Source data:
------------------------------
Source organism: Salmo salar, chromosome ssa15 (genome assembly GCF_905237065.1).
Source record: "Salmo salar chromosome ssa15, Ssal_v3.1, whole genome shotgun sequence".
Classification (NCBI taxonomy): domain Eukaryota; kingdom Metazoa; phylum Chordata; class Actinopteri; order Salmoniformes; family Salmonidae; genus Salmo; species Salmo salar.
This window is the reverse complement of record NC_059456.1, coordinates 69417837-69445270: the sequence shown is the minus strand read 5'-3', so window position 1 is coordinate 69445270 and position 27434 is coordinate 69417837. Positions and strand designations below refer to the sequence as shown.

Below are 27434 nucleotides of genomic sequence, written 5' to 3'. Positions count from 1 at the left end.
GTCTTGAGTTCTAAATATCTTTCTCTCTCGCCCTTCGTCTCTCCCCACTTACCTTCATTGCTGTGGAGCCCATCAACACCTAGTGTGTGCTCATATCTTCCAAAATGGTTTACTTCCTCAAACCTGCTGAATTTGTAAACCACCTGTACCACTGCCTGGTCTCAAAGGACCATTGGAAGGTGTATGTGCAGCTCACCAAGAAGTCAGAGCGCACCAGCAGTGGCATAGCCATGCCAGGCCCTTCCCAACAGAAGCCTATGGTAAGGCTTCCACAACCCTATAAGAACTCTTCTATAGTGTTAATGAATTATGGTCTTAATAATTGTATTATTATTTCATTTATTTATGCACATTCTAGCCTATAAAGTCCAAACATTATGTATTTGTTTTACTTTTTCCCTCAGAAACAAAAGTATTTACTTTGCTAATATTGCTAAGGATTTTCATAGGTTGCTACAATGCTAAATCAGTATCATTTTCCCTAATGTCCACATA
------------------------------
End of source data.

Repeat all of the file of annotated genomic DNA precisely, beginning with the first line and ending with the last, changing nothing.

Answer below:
Source organism: Salmo salar, chromosome ssa15 (genome assembly GCF_905237065.1).
Source record: "Salmo salar chromosome ssa15, Ssal_v3.1, whole genome shotgun sequence".
Classification (NCBI taxonomy): domain Eukaryota; kingdom Metazoa; phylum Chordata; class Actinopteri; order Salmoniformes; family Salmonidae; genus Salmo; species Salmo salar.
This window is the reverse complement of record NC_059456.1, coordinates 69417837-69445270: the sequence shown is the minus strand read 5'-3', so window position 1 is coordinate 69445270 and position 27434 is coordinate 69417837. Positions and strand designations below refer to the sequence as shown.

Below are 27434 nucleotides of genomic sequence, written 5' to 3'. Positions count from 1 at the left end.
GTCTTGAGTTCTAAATATCTTTCTCTCTCGCCCTTCGTCTCTCCCCACTTACCTTCATTGCTGTGGAGCCCATCAACACCTAGTGTGTGCTCATATCTTCCAAAATGGTTTACTTCCTCAAACCTGCTGAATTTGTAAACCACCTGTACCACTGCCTGGTCTCAAAGGACCATTGGAAGGTGTATGTGCAGCTCACCAAGAAGTCAGAGCGCACCAGCAGTGGCATAGCCATGCCAGGCCCTTCCCAACAGAAGCCTATGGTAAGGCTTCCACAACCCTATAAGAACTCTTCTATAGTGTTAATGAATTATGGTCTTAATAATTGTATTATTATTTCATTTATTTATGCACATTCTAGCCTATAAAGTCCAAACATTATGTATTTGTTTTACTTTTTCCCTCAGAAACAAAAGTATTTACTTTGCTAATATTGCTAAGGATTTTCATAGGTTGCTACAATGCTAAATCAGTATCATTTTCCCTAATGTCCACATA